Is a new global recession the price for punishing Putin?
Hanging tough against Vladimir Putin was never going to be cost free. Energy prices are soaring, firms are pulling out of Russia and those that stay are at risk of nationalisation. There’s concern about global food supplies.
Recession chatter has started, even as the world economy is still mopping up from the last one. It would be foolish to discount a fresh slump — if it isn’t already upon us.
Hanging tough against Russian President Vladimir Putin was never going to be cost free. It would be foolish to discount a fresh slump.Credit:AP
The “R-word” was deployed a couple of times on Tuesday: International Monetary Fund Managing Director Kristalina Georgieva acknowledged risks are growing in a number of countries and Federal Reserve Bank of Dallas economists warned in a paper that the global economy likely won’t be able to avoid a slump, absent a resumption of Russian energy exports this year.
Ultimately, that depends on how much pain the US and its partners are prepared to endure to punish the Russian president for his invasion of Ukraine.
On the face of it, the world economy has some cushion before things get dire. The IMF projects an expansion this year of 4.4 per cent, down from last year’s blockbuster 5.9 per cent, but another universe from 2020’s pandemic-induced crater. A few important caveats: The lender’s definition of global recession is growth of 2.5 per cent or lower — not an outright contraction — and the fund is almost certain to cut its forecasts next month. While arrival in recession territory is unlikely then, the direction of travel may point that way.
Dallas Fed economists Lutz Kilian and Michael Plante wrote that the prospective downturn could be more protracted than in 1991, the year that followed Iraq’s invasion of Kuwait. “If the bulk of Russian energy exports is off the market for the remainder of 2022, a global economic downturn seems unavoidable,” they wrote.
‘If the bulk of Russian energy exports is off the market for the remainder of 2022, a global economic downturn seems unavoidable.’
Three decades ago, Saudi Arabia was able to ease some dislocations in the market by ramping up production. The US endured a relatively modest recession and was growing by the end of 1991, though the recovery didn’t become apparent quickly enough for then-President George Bush, who lost the 1992 election to Bill Clinton.
Bush later blamed Alan Greenspan, the Fed chair at the time, for keeping credit too tight. Might current chief Jerome Powell adjust his approach and take out a little insurance against a downturn? There is little sign of that in public remarks. If anything, the opposite.
Speaking to the National Association for Business Economics, Powell sounded more aggressive than his relatively hawkish press conference last week after the Fed hiked its benchmark rate by a quarter point. He said on Tuesday he’s prepared to consider half-point steps at the next few meetings of the Federal Open Market Committee to rein in inflation. “What would prevent us? Nothing: Executive summary,” Powell said, pushing an already hammered bond market lower.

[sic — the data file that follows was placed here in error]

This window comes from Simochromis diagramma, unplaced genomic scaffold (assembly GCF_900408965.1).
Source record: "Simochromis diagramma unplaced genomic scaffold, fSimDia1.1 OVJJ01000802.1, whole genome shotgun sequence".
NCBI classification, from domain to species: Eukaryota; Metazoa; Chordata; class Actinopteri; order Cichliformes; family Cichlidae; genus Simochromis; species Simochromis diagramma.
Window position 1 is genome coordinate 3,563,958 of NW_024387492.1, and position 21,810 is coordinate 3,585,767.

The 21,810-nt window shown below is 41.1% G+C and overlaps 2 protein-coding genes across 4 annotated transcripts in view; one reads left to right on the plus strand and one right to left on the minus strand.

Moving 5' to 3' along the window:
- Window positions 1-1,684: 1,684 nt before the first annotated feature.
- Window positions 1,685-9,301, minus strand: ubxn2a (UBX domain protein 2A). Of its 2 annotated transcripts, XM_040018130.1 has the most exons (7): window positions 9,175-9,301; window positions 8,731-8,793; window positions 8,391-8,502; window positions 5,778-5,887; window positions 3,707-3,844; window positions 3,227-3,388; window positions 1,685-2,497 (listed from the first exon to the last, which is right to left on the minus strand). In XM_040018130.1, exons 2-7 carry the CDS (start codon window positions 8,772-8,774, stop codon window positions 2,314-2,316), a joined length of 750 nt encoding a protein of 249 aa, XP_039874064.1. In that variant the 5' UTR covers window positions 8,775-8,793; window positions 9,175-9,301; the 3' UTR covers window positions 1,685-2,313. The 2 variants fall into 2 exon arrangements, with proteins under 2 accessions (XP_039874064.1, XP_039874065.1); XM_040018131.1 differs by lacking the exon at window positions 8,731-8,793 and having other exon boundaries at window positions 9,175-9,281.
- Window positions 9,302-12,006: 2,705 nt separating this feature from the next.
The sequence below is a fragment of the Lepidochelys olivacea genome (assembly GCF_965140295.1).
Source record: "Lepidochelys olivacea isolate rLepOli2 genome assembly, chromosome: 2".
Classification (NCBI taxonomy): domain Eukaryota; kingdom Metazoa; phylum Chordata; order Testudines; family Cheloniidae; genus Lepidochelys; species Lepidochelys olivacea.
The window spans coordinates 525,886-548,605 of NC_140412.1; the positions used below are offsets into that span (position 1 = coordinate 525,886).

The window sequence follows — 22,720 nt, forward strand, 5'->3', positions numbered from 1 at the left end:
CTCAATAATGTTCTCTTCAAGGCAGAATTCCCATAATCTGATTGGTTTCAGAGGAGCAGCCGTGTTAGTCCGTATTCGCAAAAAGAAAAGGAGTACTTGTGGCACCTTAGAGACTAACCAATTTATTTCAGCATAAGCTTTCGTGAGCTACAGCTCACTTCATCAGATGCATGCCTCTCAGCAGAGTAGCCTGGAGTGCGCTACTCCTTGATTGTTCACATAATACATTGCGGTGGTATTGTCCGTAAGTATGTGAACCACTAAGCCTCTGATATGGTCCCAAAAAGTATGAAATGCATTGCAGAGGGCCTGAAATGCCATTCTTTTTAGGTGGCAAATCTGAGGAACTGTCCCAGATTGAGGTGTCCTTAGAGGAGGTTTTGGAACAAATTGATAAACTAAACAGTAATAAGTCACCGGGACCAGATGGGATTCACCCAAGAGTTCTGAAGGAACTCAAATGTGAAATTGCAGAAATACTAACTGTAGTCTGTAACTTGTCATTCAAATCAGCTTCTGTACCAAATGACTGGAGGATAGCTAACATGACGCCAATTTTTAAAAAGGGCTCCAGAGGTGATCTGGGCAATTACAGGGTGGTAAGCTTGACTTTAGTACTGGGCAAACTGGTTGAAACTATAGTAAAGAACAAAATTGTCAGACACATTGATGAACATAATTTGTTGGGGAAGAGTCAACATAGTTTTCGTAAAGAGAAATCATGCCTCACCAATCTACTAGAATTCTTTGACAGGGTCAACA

Powell said last week the US labour market is strong to an unhealthy level, leaving little room for ambiguity about the priority now given to curbing inflation. It is strong: the jobless rate fell to less than 4 per cent last month and gains in payrolls were way above estimate. But Powell can’t afford to just worry about the US economy, even though that is the mandate given the Fed by Congress. As custodian of the world’s largest economy, and the planet’s reserve currency, he carries a larger burden. Many central banks look to the Fed for direction, if not guidance.
Higher interest rates were coming before Putin began his assault on Ukraine. Monetary authorities began withdrawing accommodation last year, and some, like the Bank of England, lifted borrowing costs before the Fed. But Putin’s name is on most of the hikes to some degree; most say the attack on Ukraine is, at the very least, exacerbating price pressures. The recession, should it arrive, will have his initials somewhere on the page.
The Bank of England was rightly scolded for its communication fiascos in November when it appeared to signal, and then backed away, from a hike. More recently, the bank may be reading the hymn sheet a little better. Officials hiked this month, but began to soften their language. There may not be an enormous amount to come, was the import. The threats to growth appear to have registered in London.
Powell’s “executive summary” was awfully short and drew laughter from the audience. If he is wrong on the outlook, there will be less hilarity.
Daniel Moss is a Bloomberg Opinion columnist covering Asian economies. Previously he was executive editor of Bloomberg News for global economics, and has led teams in Asia, Europe and North America.
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